How do you get a whole food-based multivitamin? They’re not steaming vegetables and putting them into capsules; the process behind Performance Lab’s Whole Food Multi is actually far more complicated.
The product, formulated in the United Kingdom and manufactured in the United States by Opti-Nutra, is a very unusual entry in the multivitamin market. The company uses a method called BioGenesis® to create vitamins and minerals from probiotic bacteria and brewer’s yeast, which they say makes for nutrients that are closer to the forms of micronutrients you’ll find in nature and less like the more common, synthetically made multivitamins that may not be absorbed as well.
We found this product to be a remarkably innovative and well priced way to maintain your intake of a wide range of vitamins and minerals. Here’s what we thought.
This supplement provides a wide range of vitamins that may absorb more effectively than your standard, synthetic multis.
Performance Lab Whole Foods Multi Nutrition
Here’s what you’ll find in a four-pill serving of the men’s multivitamin. We’ve arranged this so the nutrient is followed by the percentage of the recommended daily intake.
Vitamin A: 20%
Vitamin C: 100%
Vitamin D3: 250%
Vitamin E: 100%
Vitamin K1 + K2: 125%
Vitamin B1: 533%
Vitamin B2: 235%
Vitamin B3: 100%
Vitamin B5: 200%
Vitamin B6: 200%
Vitamin B7: 100%
Vitamin B9: 100%
Vitamin B12: 833%
There are also a few ingredients that don’t have recommended intakes: 150mcg of strontium, 25mcg of inositol, 10mcg of vanadium, and 4mg of boron.
The nutrients are encased in a vegan-friendly capsule and the product is non-GMO, free from gluten and soy, and GMP certified.
[See our complete guide to the best men’s multivitamins!]
Performance Lab Whole Foods Multi Benefits & Effectiveness
This pill offers a very wide variety of vitamins, although it’s not quite as impressive in its spread of minerals, particularly with the low amounts of calcium and magnesium.
But there’s a lot to like here. Not only is there a significant amount of common vitamins like Vitamins A, C, E, and B-vitamins, but it also has an impressive amount of Vitamins D and K, which are difficult to meet the recommended intake through whole foods alone. These two vitamins may also act synergistically to improve bone health, so it may be a good idea to have the two of them together in a supplement.(1)
The ingredients that don’t have a recommended daily intake — strontium, inositol, vanadium, and boron — may have some extra benefits. Strontium has some connections to bone health, although the link isn’t very well proven.(2)(3) Vanadium and inositol may help with blood sugar management and boron has some links to increased testosterone, but the links aren’t well established and most research has only seen these benefits at higher doses than you’ll find here.(4)(5)(6)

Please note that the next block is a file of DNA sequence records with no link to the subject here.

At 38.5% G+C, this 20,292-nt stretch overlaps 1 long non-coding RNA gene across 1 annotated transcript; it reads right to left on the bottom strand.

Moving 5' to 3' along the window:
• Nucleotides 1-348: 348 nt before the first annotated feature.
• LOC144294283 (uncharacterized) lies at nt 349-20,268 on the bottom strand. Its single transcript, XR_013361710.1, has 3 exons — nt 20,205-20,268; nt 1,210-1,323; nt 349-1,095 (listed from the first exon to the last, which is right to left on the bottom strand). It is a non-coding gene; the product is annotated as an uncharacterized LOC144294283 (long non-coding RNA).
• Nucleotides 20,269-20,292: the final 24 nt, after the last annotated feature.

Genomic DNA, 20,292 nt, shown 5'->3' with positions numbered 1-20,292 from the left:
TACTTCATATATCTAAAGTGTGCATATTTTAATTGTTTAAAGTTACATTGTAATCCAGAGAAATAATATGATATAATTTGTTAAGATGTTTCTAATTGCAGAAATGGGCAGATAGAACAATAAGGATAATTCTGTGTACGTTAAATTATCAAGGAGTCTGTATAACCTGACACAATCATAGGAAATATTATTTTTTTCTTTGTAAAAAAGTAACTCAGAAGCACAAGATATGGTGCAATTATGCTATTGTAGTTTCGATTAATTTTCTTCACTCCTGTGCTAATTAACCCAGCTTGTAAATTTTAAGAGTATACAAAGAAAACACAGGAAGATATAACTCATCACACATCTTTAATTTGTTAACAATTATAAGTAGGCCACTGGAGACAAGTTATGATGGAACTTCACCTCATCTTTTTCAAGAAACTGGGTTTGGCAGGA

Nonetheless, this is a pretty darn effective vitamin supplement and the way it’s produced really merits attention. Performance Lab claims it makes for “enhanced-potency” nutrients that are more “nature-identical” than competitors. It’s true that some research suggests that some synthetic vitamins may not be absorbed especially well by the body, and while there’s not much research we can point to, Performance Lab asserts that their vitamins, seeded with bacteria in a growth medium, are more readily absorbed.(7) They also claim this gives their product a lower carbon footprint.
Performance Lab Whole Foods Multi Price
One bottle is $40 for a month’s supply. That comes to about $1.33 per serving.
I found this to be pretty inexpensive given the labor that goes into the BioGenesis process. Plenty of competitors are over $50 per month; I’m happy with this price.
Performance Lab Whole Foods Multi Pros & Cons
- Great array of vitamins.
- Not synthetic.
- May absorb more effectively than synthetic nutrients.
- Well priced.
- Vegan and hypoallergenic.
- Low in calcium and magnesium
- The website claims the product supplies probiotics, but there’s no information about this on the label.
- Some ingredients, like boron and vanadium, aren’t well established and may not reach effective doses.
I’m very happy with Performance Lab’s Whole Food Multi. It’s well priced, has a great array of vitamins, and it may absorb more effectively than competitors. Now, there aren’t a lot of studies we can point to on this, but if you’re convinced that natural is the way to go for your micronutrients, there’s a case to be made that this is the multivitamin for you. It’s not that high in minerals and the extra ingredients (vanadium, boron, inositol, and strontium) don’t have a ton of evidence supporting them, but this is still an effective way to get important nutrients.
1. van Ballegooijen AJ, et al. The Synergistic Interplay between Vitamins D and K for Bone and Cardiovascular Health: A Narrative Review. Send to Int J Endocrinol. 2017;2017:7454376.
2. Lewington VJ, et al. A prospective, randomised double-blind crossover study to examine the efficacy of strontium-89 in pain palliation in patients with advanced prostate cancer metastatic to bone. Eur J Cancer. 1991;27(8):954-8.
3. Westberg SM, et al. Use of Strontium Chloride for the Treatment of Osteoporosis: A Case Report. Altern Ther Health Med. 2016 Mar;22(3):66-70.
4. Halberstam M, et al. Oral vanadyl sulfate improves insulin sensitivity in NIDDM but not in obese nondiabetic subjects. Diabetes. 1996 May;45(5):659-66.
5. Costantino D, et al. Metabolic and hormonal effects of myo-inositol in women with polycystic ovary syndrome: a double-blind trial. Eur Rev Med Pharmacol Sci. 2009 Mar-Apr;13(2):105-10.
6. Naghii MR, et al. Comparative effects of daily and weekly boron supplementation on plasma steroid hormones and proinflammatory cytokines. J Trace Elem Med Biol. 2011 Jan;25(1):54-8.
7. Yetley EA. Multivitamin and multimineral dietary supplements: definitions, characterization, bioavailability, and drug interactions. Am J Clin Nutr. 2007 Jan;85(1):269S-276S.